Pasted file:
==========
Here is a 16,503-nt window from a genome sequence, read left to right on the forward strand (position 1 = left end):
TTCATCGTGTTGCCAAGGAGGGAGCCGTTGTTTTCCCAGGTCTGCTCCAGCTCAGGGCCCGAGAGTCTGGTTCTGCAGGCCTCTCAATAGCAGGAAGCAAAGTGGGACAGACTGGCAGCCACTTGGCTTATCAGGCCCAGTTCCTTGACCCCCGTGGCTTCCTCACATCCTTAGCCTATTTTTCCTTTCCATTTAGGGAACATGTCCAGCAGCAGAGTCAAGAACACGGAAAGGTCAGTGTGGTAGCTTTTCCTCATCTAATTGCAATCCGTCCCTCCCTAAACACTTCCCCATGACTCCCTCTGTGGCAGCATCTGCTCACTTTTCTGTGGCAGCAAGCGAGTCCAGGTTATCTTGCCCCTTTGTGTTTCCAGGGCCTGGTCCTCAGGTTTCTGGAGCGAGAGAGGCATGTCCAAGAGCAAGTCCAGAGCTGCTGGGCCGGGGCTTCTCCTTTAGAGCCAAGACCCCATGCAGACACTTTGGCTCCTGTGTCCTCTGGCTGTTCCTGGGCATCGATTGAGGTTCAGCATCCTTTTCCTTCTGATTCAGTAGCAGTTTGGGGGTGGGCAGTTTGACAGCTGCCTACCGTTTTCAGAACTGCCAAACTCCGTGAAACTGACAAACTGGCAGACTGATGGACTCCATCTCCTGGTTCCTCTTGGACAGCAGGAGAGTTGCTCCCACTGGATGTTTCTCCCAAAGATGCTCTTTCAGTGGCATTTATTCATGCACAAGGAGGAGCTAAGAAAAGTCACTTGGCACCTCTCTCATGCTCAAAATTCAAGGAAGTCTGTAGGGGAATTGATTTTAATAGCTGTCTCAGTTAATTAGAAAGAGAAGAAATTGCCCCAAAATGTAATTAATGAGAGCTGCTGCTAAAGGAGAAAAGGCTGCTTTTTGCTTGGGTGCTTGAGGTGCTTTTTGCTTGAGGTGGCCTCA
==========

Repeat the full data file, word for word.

Here is a 16,503-nt window from a genome sequence, read left to right on the forward strand (position 1 = left end):
TTCATCGTGTTGCCAAGGAGGGAGCCGTTGTTTTCCCAGGTCTGCTCCAGCTCAGGGCCCGAGAGTCTGGTTCTGCAGGCCTCTCAATAGCAGGAAGCAAAGTGGGACAGACTGGCAGCCACTTGGCTTATCAGGCCCAGTTCCTTGACCCCCGTGGCTTCCTCACATCCTTAGCCTATTTTTCCTTTCCATTTAGGGAACATGTCCAGCAGCAGAGTCAAGAACACGGAAAGGTCAGTGTGGTAGCTTTTCCTCATCTAATTGCAATCCGTCCCTCCCTAAACACTTCCCCATGACTCCCTCTGTGGCAGCATCTGCTCACTTTTCTGTGGCAGCAAGCGAGTCCAGGTTATCTTGCCCCTTTGTGTTTCCAGGGCCTGGTCCTCAGGTTTCTGGAGCGAGAGAGGCATGTCCAAGAGCAAGTCCAGAGCTGCTGGGCCGGGGCTTCTCCTTTAGAGCCAAGACCCCATGCAGACACTTTGGCTCCTGTGTCCTCTGGCTGTTCCTGGGCATCGATTGAGGTTCAGCATCCTTTTCCTTCTGATTCAGTAGCAGTTTGGGGGTGGGCAGTTTGACAGCTGCCTACCGTTTTCAGAACTGCCAAACTCCGTGAAACTGACAAACTGGCAGACTGATGGACTCCATCTCCTGGTTCCTCTTGGACAGCAGGAGAGTTGCTCCCACTGGATGTTTCTCCCAAAGATGCTCTTTCAGTGGCATTTATTCATGCACAAGGAGGAGCTAAGAAAAGTCACTTGGCACCTCTCTCATGCTCAAAATTCAAGGAAGTCTGTAGGGGAATTGATTTTAATAGCTGTCTCAGTTAATTAGAAAGAGAAGAAATTGCCCCAAAATGTAATTAATGAGAGCTGCTGCTAAAGGAGAAAAGGCTGCTTTTTGCTTGGGTGCTTGAGGTGCTTTTTGCTTGAGGTGGCCTCA